After two hours of debate that stretched through the lunch hour, the Idaho Senate has resoundingly rejected SCR 108, the measure calling for Idaho to petition for an Article V convention to amend the U.S. Constitution to add a balanced budget amendment. The vote: 11-24.
Here’s how the vote broke down:
Voting in favor: Sens. Agenbroad, Anthon, Hagedorn, Hill, Lakey, Lodge, Mortimer, Rice, Siddoway, Souza, and Thayn.
Voting against: Sens. Bair, Bayer, Brackett, Buckner-Webb, Burgoyne, Crabtree, Davis, DenHartog, Foreman, Guthrie, Harris, Heider, Johnson, Jordan, Keough, Lee, Martin, Nonini, Nye, Patrick, Stennett, Vick, Ward-Engelking, and Winder.
Post Register reporter Bryan Clark writes about the debate here; here’s a full report from the Associated Press:
Idaho Senate kills call to demand balanced federal budget
By Kimberlee Kruesi
BOISE, Idaho (AP) — The Idaho Senate on Wednesday killed a proposal calling for a constitutional amendment to limit federal government spending power.
With Republicans controlling the majority of state legislatures across the country, Idaho had become a prime target to become the 30th state to call for a convention of states to propose a federal balanced budget requirement.
Either 34 states or two-thirds of both houses of Congress can call for a constitutional amendment. Thirty-eight states have to approve amendments.
Backers of the resolution argue that every state except Vermont has some sort of balanced budget requirement and that the federal government should be held to the same standard.
"We are addicted to spending and that's going to affect every person in this room one way or another," said Sen. Marv Hagedorn, R-Meridian, the bill's sponsor. "We are either going to control our addiction or it will be controlled for us."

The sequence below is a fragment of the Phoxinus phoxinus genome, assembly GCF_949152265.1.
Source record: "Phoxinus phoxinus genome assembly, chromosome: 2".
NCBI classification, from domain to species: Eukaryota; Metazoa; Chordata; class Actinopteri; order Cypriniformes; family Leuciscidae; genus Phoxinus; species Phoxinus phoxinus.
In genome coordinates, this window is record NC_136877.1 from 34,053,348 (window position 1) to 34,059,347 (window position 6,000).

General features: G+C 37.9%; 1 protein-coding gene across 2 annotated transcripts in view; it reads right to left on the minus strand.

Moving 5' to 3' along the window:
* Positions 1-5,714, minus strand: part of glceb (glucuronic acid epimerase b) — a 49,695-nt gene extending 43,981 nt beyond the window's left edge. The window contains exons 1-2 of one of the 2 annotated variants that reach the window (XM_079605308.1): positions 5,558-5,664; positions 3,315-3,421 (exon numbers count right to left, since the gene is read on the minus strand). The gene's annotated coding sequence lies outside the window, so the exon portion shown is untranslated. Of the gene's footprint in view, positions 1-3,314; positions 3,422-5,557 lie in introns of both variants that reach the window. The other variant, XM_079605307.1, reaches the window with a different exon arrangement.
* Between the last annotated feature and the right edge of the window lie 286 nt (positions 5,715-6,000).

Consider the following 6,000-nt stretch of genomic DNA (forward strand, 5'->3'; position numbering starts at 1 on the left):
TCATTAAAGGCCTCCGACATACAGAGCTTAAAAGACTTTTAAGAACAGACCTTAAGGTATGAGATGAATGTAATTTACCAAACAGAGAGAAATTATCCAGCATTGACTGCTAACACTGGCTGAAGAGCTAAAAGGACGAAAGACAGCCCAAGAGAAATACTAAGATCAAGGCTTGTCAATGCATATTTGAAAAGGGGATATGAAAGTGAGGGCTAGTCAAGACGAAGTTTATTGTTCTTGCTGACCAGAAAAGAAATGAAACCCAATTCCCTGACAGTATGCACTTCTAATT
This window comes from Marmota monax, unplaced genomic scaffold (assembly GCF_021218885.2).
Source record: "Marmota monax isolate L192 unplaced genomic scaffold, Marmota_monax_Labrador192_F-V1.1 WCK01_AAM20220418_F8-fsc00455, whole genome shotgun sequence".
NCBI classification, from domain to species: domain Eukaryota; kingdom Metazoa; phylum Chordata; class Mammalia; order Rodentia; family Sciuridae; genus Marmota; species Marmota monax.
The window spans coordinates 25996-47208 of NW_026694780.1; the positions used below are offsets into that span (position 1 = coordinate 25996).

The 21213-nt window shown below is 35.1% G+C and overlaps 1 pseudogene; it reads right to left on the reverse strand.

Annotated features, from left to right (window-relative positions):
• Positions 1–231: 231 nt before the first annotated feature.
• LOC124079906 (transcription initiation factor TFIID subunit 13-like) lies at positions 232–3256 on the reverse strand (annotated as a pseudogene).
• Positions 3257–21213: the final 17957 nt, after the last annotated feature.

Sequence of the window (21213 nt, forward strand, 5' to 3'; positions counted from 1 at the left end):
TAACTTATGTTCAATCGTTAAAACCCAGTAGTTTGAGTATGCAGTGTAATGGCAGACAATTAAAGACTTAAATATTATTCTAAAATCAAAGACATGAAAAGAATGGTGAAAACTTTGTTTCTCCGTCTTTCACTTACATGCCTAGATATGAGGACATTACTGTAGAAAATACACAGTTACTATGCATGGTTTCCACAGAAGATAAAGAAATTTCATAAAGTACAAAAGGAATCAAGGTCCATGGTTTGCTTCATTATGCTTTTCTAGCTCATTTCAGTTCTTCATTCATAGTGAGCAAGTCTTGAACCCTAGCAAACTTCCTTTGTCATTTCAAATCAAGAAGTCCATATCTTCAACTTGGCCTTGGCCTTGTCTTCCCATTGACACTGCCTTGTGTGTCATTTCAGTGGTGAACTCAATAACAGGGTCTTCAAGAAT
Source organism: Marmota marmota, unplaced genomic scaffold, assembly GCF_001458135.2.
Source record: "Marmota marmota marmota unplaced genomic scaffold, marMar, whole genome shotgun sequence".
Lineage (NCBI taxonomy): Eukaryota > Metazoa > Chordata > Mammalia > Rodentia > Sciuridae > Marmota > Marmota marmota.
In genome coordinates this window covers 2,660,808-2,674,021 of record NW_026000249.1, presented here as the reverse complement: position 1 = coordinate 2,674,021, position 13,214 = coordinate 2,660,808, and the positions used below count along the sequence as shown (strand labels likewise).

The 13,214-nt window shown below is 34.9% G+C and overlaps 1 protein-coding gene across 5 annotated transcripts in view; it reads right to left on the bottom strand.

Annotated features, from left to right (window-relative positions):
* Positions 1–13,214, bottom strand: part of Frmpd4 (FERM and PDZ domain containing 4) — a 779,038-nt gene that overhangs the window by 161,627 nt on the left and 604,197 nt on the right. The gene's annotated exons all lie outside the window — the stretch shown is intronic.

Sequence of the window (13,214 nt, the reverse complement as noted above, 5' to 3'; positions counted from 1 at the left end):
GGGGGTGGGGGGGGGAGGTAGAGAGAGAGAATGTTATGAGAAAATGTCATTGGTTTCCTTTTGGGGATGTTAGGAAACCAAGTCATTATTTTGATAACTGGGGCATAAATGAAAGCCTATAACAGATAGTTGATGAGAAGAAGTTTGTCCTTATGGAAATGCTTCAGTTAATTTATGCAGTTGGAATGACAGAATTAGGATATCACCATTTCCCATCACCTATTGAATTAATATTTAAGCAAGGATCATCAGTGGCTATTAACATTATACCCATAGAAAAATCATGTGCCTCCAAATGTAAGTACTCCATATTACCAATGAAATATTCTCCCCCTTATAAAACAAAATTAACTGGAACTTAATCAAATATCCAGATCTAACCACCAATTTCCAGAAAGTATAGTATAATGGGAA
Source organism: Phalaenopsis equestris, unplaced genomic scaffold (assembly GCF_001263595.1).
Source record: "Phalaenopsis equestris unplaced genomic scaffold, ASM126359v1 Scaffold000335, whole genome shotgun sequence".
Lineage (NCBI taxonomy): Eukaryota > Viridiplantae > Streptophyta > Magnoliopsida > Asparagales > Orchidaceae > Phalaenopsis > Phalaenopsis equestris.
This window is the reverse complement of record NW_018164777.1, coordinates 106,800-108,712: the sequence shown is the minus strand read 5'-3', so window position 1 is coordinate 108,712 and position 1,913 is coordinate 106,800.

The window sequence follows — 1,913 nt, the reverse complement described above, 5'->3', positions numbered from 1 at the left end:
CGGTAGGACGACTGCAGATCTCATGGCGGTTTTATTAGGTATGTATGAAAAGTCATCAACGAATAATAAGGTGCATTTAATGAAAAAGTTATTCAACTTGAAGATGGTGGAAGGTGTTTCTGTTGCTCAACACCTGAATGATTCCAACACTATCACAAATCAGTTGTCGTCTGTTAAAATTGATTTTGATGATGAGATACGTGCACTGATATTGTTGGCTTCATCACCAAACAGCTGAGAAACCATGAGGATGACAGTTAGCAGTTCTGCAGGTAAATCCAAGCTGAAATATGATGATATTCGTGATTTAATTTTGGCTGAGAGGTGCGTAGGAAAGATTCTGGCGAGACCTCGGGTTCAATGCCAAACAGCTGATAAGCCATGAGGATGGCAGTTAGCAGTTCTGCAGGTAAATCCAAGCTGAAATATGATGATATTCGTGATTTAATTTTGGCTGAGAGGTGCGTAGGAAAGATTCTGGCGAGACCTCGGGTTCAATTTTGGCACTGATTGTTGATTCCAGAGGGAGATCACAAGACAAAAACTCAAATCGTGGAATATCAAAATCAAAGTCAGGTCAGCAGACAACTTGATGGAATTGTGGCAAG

Senators spent nearly three hours debating the topic, taking turns pushing the need to rein in the growing federal debt or warning that a convention could veer off into hot-button social issues, although there is no current talk of using a convention to ban issues such as gay marriage or abortion.
In addition, there is no guarantee that states would follow the same rules when they send delegates to a convention, said Senate Minority Leader Michelle Stennett.
"The founding fathers did phenomenal work in creating this lasting governing document and I don't consider it a wise move to cut it up, especially considering the polarized political climate we are living in," Stennett said.
The Senate eventually voted 24-11 to kill the bill.
The U.S. Constitution has only been amended 27 times since it was ratified in 1788.